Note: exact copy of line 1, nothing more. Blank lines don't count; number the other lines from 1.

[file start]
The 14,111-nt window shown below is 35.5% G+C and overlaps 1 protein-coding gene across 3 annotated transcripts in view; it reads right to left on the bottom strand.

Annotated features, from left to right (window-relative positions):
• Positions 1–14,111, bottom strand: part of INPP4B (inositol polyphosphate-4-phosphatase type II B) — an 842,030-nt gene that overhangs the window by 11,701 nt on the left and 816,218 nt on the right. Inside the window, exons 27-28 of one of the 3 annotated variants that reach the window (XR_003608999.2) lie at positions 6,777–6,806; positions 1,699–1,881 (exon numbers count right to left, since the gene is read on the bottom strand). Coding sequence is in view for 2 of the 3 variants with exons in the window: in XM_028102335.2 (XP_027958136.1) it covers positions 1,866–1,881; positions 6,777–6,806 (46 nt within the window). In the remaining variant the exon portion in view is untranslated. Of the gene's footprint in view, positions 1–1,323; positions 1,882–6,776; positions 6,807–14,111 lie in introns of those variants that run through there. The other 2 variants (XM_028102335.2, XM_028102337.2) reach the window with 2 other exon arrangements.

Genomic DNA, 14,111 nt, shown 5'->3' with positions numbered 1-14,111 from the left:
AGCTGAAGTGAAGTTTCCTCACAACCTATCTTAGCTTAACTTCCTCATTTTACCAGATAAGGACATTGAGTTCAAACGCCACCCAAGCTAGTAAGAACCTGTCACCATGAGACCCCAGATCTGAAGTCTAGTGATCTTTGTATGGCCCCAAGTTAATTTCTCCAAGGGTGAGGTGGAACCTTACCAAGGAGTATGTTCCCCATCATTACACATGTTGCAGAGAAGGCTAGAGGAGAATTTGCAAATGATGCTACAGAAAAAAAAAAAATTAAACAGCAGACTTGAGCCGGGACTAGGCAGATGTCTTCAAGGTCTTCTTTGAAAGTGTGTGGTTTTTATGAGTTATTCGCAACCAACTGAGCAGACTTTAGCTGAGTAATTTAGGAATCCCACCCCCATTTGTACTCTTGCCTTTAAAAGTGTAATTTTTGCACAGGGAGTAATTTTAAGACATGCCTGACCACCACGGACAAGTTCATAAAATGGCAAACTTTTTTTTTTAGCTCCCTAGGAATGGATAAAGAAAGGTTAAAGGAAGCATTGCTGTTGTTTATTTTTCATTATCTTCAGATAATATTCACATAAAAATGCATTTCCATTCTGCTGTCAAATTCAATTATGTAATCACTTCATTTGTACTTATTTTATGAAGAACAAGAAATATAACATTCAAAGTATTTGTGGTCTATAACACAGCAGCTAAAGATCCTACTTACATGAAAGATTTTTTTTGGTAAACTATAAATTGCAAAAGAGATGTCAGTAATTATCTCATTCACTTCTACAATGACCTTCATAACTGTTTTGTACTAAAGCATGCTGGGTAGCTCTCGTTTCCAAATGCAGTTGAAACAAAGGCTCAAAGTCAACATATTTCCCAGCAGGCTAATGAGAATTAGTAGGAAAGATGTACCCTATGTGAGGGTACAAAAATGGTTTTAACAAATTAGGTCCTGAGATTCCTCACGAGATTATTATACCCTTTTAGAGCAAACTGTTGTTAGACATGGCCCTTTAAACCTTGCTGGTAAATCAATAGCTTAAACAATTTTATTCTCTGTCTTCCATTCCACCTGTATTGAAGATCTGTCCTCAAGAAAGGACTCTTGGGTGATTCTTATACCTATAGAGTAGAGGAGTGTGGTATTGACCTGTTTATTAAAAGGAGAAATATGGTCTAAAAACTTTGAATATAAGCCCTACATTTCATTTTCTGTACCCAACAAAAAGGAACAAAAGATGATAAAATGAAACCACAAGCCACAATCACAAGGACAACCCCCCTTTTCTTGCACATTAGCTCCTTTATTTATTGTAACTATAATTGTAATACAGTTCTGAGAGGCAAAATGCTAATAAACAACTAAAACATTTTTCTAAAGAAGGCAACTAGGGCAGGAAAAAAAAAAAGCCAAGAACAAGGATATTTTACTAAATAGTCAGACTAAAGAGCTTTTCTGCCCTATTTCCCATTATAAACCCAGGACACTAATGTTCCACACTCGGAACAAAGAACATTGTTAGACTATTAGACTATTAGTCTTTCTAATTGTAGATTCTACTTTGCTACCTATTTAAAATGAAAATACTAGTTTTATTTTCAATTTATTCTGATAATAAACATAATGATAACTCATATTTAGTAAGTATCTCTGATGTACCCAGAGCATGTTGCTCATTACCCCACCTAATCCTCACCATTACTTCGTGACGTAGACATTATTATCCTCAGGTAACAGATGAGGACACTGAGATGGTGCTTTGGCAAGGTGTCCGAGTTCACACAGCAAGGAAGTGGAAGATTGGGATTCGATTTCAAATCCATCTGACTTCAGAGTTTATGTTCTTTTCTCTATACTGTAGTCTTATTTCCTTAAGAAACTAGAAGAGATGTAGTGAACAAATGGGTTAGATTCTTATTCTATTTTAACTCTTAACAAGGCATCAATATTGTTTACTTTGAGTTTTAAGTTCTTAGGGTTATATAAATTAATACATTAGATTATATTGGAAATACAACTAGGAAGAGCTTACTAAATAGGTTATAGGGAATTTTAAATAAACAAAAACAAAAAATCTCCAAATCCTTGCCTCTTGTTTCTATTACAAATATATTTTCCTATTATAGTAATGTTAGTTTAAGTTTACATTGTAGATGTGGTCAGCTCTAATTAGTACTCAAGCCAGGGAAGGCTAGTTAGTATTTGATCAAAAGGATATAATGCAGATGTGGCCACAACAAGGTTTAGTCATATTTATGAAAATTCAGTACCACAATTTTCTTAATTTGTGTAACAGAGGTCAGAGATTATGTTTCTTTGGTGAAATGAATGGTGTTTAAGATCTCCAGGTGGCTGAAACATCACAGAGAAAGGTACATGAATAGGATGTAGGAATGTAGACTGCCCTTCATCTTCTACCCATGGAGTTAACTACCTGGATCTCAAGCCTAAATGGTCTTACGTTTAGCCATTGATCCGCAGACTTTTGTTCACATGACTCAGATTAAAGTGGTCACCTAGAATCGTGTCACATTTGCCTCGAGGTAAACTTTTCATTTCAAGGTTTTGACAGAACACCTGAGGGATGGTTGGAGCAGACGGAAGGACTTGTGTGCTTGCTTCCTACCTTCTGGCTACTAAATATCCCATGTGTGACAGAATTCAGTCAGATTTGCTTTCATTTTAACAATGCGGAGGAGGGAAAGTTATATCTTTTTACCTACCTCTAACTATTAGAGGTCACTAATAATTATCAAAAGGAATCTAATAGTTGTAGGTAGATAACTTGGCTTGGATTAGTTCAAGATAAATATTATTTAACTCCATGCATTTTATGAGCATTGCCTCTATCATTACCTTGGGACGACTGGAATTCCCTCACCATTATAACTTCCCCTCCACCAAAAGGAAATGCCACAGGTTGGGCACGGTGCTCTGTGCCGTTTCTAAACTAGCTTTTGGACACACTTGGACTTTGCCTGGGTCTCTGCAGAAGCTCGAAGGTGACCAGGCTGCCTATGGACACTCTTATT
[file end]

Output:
The 14,111-nt window shown below is 35.5% G+C and overlaps 1 protein-coding gene across 3 annotated transcripts in view; it reads right to left on the bottom strand.